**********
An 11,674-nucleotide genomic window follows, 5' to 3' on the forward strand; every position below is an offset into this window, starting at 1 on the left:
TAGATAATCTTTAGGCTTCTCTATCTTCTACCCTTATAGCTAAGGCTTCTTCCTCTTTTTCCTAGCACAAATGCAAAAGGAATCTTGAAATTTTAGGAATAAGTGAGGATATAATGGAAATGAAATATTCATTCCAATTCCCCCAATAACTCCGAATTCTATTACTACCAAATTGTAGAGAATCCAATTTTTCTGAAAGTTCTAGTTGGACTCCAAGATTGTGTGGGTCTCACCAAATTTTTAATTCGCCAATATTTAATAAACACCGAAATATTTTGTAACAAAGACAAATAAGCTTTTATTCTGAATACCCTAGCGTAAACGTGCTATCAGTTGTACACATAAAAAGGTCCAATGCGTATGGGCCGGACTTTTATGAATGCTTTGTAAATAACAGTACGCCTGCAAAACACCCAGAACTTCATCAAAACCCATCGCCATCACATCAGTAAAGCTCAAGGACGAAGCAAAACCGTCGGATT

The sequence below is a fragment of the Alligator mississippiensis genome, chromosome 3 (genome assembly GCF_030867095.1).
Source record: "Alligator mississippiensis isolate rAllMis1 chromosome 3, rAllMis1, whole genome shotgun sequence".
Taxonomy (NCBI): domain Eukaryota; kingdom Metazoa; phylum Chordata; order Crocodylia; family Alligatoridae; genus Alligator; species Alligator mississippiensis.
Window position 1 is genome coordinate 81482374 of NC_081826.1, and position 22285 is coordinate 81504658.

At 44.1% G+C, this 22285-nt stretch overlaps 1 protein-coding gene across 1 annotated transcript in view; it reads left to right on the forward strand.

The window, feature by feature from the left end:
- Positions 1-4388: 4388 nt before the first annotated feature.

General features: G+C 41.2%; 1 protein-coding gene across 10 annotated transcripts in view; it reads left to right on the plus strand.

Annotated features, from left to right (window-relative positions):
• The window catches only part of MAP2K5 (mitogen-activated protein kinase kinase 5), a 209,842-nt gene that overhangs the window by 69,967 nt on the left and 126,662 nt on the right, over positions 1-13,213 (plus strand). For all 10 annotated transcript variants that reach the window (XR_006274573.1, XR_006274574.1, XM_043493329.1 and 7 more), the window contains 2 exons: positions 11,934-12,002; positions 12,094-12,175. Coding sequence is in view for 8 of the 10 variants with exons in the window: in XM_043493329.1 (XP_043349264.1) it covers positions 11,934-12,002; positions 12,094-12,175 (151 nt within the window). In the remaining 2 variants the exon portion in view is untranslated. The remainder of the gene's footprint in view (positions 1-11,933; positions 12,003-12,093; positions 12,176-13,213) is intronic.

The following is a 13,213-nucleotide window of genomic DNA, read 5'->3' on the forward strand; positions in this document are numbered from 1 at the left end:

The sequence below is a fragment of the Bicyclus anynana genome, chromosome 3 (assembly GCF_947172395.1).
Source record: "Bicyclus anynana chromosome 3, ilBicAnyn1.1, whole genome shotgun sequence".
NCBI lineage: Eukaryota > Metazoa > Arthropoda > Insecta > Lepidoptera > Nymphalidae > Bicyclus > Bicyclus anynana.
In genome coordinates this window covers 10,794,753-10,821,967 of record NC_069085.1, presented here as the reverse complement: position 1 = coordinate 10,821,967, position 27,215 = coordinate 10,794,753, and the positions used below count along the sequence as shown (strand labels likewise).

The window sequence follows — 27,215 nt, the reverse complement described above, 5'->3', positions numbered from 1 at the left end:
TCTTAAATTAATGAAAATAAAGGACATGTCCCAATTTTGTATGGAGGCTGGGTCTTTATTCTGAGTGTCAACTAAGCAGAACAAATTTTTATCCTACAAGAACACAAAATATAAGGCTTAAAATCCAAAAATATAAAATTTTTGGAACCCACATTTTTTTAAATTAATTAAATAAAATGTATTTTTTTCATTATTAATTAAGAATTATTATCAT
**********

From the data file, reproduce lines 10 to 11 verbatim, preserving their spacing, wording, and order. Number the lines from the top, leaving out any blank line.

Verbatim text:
General features: G+C 41.2%; 1 protein-coding gene across 10 annotated transcripts in view; it reads left to right on the plus strand.

Annotated features, from left to right (window-relative positions):